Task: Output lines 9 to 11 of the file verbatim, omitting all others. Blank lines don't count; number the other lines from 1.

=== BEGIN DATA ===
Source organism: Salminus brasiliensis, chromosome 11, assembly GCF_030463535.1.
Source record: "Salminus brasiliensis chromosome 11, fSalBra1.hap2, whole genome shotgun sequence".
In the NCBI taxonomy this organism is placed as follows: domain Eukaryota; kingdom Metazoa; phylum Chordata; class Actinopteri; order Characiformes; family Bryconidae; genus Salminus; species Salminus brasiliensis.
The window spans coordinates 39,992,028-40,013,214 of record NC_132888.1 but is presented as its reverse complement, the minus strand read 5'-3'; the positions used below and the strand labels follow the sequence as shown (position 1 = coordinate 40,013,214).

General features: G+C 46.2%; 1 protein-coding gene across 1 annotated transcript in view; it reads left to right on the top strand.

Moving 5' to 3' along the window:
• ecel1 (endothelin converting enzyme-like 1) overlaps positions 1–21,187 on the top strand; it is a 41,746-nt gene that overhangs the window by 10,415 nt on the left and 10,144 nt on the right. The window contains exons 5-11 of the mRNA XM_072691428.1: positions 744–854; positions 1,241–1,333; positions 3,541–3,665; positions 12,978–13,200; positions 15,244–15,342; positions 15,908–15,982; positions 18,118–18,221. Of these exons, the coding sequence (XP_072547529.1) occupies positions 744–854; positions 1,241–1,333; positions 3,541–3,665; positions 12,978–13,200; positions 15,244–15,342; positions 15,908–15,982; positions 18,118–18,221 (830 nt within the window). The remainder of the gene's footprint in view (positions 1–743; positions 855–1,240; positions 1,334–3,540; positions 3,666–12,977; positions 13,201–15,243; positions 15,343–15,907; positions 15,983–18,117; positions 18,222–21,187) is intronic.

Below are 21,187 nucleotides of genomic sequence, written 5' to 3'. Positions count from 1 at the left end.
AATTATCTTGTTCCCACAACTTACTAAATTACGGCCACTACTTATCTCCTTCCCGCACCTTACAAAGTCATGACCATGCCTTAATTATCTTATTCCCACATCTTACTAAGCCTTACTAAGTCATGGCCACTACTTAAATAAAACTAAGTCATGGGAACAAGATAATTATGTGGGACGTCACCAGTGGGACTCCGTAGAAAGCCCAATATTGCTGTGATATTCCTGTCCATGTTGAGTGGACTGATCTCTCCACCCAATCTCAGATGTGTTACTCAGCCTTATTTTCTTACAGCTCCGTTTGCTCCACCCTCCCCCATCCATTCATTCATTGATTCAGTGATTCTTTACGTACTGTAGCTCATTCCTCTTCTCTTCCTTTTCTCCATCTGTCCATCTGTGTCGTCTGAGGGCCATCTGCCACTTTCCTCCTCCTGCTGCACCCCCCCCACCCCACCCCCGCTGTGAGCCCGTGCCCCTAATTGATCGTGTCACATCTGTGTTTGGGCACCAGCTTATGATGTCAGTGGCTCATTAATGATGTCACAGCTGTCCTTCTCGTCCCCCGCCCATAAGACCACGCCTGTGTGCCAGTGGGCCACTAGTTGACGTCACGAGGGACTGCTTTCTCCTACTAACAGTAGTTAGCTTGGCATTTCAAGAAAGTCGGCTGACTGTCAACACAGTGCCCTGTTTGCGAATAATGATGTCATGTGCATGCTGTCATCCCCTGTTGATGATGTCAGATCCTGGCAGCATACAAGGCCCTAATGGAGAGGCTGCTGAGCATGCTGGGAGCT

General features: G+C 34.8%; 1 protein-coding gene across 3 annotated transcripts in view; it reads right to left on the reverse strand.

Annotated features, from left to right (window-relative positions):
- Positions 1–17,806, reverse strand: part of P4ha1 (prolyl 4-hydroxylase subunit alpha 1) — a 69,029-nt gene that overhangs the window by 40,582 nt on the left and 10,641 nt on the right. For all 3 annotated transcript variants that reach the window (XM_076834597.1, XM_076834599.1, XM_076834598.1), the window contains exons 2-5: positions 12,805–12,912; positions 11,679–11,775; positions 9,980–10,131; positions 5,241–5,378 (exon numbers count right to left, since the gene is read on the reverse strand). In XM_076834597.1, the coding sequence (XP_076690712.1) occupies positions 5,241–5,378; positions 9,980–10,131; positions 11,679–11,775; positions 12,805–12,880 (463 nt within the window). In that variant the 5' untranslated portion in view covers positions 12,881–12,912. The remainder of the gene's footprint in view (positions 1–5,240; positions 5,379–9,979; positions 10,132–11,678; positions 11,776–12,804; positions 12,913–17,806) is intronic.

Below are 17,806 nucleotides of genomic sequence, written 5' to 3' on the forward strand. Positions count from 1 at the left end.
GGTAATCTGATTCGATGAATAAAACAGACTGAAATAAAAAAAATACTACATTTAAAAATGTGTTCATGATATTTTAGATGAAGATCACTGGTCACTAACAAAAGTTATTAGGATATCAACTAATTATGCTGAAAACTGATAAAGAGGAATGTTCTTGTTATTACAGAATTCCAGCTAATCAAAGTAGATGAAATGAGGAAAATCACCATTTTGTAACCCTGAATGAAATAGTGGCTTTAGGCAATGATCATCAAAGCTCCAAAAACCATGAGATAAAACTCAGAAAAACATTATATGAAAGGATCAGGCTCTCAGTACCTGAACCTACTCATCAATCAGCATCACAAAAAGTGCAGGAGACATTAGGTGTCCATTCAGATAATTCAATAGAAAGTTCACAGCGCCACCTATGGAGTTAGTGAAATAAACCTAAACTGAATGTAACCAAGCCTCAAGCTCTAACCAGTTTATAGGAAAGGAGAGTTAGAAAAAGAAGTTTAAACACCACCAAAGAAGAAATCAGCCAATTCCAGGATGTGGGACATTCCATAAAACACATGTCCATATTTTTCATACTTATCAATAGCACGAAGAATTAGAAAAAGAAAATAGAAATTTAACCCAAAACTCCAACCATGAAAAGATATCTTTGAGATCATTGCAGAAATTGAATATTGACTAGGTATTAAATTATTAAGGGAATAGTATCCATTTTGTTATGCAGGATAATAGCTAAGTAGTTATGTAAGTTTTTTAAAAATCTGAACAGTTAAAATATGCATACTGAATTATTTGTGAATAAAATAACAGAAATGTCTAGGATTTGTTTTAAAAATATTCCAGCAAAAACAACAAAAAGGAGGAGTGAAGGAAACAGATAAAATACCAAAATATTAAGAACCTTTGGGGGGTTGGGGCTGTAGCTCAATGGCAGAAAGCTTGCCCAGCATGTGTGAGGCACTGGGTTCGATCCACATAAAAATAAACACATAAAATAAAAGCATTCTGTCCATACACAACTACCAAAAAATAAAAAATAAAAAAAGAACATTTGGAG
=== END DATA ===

AATTATCTTGTTCCCACAACTTACTAAATTACGGCCACTACTTATCTCCTTCCCGCACCTTACAAAGTCATGACCATGCCTTAATTATCTTATTCCCACATCTTACTAAGCCTTACTAAGTCATGGCCACTACTTAAATAAAACTAAGTCATGGGAACAAGATAATTATGTGGGACGTCACCAGTGGGACTCCGTAGAAAGCCCAATATTGCTGTGATATTCCTGTCCATGTTGAGTGGACTGATCTCTCCACCCAATCTCAGATGTGTTACTCAGCCTTATTTTCTTACAGCTCCGTTTGCTCCACCCTCCCCCATCCATTCATTCATTGATTCAGTGATTCTTTACGTACTGTAGCTCATTCCTCTTCTCTTCCTTTTCTCCATCTGTCCATCTGTGTCGTCTGAGGGCCATCTGCCACTTTCCTCCTCCTGCTGCACCCCCCCCACCCCACCCCCGCTGTGAGCCCGTGCCCCTAATTGATCGTGTCACATCTGTGTTTGGGCACCAGCTTATGATGTCAGTGGCTCATTAATGATGTCACAGCTGTCCTTCTCGTCCCCCGCCCATAAGACCACGCCTGTGTGCCAGTGGGCCACTAGTTGACGTCACGAGGGACTGCTTTCTCCTACTAACAGTAGTTAGCTTGGCATTTCAAGAAAGTCGGCTGACTGTCAACACAGTGCCCTGTTTGCGAATAATGATGTCATGTGCATGCTGTCATCCCCTGTTGATGATGTCAGATCCTGGCAGCATACAAGGCCCTAATGGAGAGGCTGCTGAGCATGCTGGGAGCT

General features: G+C 34.8%; 1 protein-coding gene across 3 annotated transcripts in view; it reads right to left on the reverse strand.

Annotated features, from left to right (window-relative positions):